Tips to control those feet costs
The saying, ‘You cannot control what happens to you, but you can control your attitude towards what happens to you,’ rings true when you think about paying that skyrocketing feed bill. Like it or not, feed prices have dramatically risen year-over-year, and leading experts advise producers to gain some control over their feed costs.
Professor of animal science emeritus from the University of Illinois-Champaign-Urbana, Dr. Mike Hutjens, says that feed costs are the major costs on the farm that producers can control.
“With feed representing half of total farm expenses, it’s vital to keep them under control,” he says. “The only reason to raise livestock is to increase return on crops raised on the farm.”
Independent agriculture business financial consultant, Gary Sipiorski, says knowing your costs is essential. He reports that feed costs range between 20% to 45% of the gross income, depending on how much feed you produce yourself.
“If you purchase all your feed, your feed cost will push to be around 50% of the milk check,” Sipiorski says. “Feed is the biggest cost to a dairy and each farm needs to individually evaluate depending on variables such as needs and forage quality.”
Five Tips to Control Feed Costs
Hutjens concurs with Sipiorski and offers these five tips to help producers control their feed costs.
1.-Rumen fermentation is key in reducing feed costs and growing amino acids and energy sources from rumen VFA (volatile fatty acids). Consider stable rumen pH, feed bunk management, feed stability to avoid secondary fermentation and feed additives that can stabilize the rumen environment.
2.-Forage quality and quantity are vital, especially for farms that grow their own forages. Having plenty of high-quality forage (defined as NDFD, RFQ, starch, uNDF, etc.) allows a higher forage to concentration ratio (perhaps 70% forage), less purchased protein supplement (rumen microbial sourced) and less corn grain (more VFA from rumen microbes).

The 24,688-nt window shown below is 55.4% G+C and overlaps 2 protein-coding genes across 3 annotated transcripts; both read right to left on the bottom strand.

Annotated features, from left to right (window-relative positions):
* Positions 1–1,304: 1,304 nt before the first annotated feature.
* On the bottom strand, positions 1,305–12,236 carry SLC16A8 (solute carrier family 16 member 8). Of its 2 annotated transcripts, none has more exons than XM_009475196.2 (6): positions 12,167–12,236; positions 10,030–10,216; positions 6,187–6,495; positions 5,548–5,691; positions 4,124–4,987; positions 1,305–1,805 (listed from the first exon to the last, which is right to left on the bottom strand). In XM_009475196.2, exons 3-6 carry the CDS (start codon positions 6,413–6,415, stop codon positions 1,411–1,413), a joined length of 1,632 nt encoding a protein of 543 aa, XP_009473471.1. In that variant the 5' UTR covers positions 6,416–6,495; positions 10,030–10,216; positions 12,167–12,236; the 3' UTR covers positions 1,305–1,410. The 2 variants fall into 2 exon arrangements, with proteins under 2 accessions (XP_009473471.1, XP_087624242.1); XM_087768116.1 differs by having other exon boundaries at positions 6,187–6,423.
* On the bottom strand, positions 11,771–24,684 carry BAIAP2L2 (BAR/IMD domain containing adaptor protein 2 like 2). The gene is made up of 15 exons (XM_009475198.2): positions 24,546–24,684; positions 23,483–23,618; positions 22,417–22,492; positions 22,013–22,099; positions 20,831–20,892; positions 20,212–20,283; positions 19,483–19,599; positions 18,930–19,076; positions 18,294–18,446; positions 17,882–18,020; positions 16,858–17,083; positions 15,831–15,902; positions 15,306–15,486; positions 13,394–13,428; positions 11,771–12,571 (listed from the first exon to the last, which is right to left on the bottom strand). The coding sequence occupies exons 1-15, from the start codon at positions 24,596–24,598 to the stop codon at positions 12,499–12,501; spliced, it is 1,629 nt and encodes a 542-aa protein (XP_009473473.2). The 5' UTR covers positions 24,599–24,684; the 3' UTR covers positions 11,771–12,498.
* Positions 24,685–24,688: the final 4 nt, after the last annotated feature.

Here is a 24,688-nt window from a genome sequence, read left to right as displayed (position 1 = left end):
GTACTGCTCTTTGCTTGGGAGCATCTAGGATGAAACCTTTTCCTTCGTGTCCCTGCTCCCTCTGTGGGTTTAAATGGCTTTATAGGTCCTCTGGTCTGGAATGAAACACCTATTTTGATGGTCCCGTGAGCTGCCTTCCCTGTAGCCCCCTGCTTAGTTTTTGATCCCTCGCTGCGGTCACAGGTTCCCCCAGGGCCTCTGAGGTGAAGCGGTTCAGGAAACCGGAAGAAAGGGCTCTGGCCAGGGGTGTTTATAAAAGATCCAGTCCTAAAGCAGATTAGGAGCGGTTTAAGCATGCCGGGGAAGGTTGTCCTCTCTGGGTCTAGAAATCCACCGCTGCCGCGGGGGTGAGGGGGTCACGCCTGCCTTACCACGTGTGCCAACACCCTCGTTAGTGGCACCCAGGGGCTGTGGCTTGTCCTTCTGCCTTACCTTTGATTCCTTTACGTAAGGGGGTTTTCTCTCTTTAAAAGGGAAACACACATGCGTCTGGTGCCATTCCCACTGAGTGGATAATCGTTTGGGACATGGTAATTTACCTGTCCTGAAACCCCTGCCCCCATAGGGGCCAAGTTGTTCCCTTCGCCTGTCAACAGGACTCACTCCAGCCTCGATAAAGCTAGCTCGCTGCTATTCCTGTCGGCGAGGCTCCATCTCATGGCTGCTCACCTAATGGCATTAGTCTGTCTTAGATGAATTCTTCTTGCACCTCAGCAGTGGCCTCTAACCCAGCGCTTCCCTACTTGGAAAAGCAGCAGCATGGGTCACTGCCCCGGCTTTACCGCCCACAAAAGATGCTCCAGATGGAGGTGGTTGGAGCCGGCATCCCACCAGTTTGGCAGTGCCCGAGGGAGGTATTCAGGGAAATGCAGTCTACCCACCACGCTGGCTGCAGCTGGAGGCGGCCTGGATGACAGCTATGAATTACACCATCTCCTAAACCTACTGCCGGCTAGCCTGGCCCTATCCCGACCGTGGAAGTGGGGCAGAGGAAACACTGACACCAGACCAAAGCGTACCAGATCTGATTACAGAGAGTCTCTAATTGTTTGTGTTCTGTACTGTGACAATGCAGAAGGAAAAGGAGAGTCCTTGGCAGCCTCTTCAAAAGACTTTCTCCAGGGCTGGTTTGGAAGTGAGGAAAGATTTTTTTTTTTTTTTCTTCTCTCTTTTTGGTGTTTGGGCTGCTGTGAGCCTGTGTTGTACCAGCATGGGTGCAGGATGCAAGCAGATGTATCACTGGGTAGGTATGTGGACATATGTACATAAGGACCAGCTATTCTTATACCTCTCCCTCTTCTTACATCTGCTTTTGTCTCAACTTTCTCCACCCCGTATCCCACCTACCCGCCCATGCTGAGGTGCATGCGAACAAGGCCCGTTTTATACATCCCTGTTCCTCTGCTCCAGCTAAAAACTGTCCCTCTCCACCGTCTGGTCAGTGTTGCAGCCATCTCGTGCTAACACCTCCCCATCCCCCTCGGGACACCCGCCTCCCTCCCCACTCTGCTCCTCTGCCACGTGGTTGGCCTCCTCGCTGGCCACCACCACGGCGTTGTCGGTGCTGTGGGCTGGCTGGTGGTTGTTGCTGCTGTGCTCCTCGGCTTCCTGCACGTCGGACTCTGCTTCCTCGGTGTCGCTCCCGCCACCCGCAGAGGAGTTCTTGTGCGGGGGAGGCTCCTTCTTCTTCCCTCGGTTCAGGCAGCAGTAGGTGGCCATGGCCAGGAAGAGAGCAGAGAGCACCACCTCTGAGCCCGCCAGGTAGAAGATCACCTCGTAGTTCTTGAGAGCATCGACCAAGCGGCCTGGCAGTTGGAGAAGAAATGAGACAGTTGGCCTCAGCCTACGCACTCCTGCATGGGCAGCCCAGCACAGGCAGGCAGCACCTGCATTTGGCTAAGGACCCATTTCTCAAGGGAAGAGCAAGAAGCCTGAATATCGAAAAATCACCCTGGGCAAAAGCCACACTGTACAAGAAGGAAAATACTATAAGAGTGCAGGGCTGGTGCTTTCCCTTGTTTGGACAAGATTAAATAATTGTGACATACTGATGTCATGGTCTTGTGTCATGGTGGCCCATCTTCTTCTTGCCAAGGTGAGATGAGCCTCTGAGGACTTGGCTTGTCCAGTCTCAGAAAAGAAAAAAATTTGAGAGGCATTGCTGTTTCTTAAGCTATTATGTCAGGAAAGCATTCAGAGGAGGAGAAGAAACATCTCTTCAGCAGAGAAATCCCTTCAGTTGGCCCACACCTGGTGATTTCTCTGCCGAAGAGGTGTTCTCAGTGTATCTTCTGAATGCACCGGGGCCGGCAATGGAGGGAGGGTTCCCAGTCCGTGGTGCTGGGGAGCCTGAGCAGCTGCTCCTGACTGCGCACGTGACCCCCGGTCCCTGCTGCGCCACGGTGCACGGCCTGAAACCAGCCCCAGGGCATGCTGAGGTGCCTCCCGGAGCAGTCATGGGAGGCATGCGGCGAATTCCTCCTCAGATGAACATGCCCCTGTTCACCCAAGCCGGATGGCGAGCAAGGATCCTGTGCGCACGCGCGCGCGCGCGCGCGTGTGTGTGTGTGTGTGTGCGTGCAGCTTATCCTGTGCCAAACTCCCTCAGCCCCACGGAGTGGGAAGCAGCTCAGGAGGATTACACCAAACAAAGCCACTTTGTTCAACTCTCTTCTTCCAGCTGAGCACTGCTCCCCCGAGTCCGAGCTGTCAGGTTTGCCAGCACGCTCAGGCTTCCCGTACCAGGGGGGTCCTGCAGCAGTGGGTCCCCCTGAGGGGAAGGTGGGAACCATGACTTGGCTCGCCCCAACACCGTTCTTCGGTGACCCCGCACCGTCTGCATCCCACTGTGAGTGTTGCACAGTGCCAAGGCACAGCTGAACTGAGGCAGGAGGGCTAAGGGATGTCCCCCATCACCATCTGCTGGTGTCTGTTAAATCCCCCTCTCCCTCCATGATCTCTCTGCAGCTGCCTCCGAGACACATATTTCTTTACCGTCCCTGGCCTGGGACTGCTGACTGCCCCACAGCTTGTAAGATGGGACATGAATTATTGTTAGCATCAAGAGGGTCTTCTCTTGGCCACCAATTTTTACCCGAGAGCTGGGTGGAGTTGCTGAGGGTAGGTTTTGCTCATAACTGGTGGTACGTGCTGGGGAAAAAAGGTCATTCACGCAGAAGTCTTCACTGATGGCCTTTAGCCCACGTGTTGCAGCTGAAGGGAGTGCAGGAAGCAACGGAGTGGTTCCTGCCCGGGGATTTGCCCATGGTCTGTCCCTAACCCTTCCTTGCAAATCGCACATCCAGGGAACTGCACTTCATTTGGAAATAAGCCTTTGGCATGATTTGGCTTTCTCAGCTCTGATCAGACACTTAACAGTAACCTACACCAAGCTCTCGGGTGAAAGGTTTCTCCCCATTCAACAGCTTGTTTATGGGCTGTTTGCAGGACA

3.-Forage crop selection and hybrid varieties to get the optimal balancing for nutrients for the rumen bacteria and for dairy cows. Lower lignin forages, higher yields, and cover crops next year, are examples.
4.-Processing feed ingredients to optimize nutrient availability. This includes corn silage processing, cooking corn silage for 4 to 6 months in storage, grinding corn to optimal mean particle size (400 to 600 micron), proper steam flaking density, and processing lower-quality forage shorter to minimize rumen fill factor and increase rates of passage.
5.-Optimize dry matter intake as digestible organic matter. This leads to maximum microbial growth, increases marginal milk yield (last pound or liter of milk can be most profitable), and measure feed efficiency which relates 3.5 lbs. of milk per pound of dry matter consumed. Compare your herd or groups to published guidelines, such as from Ohio State University.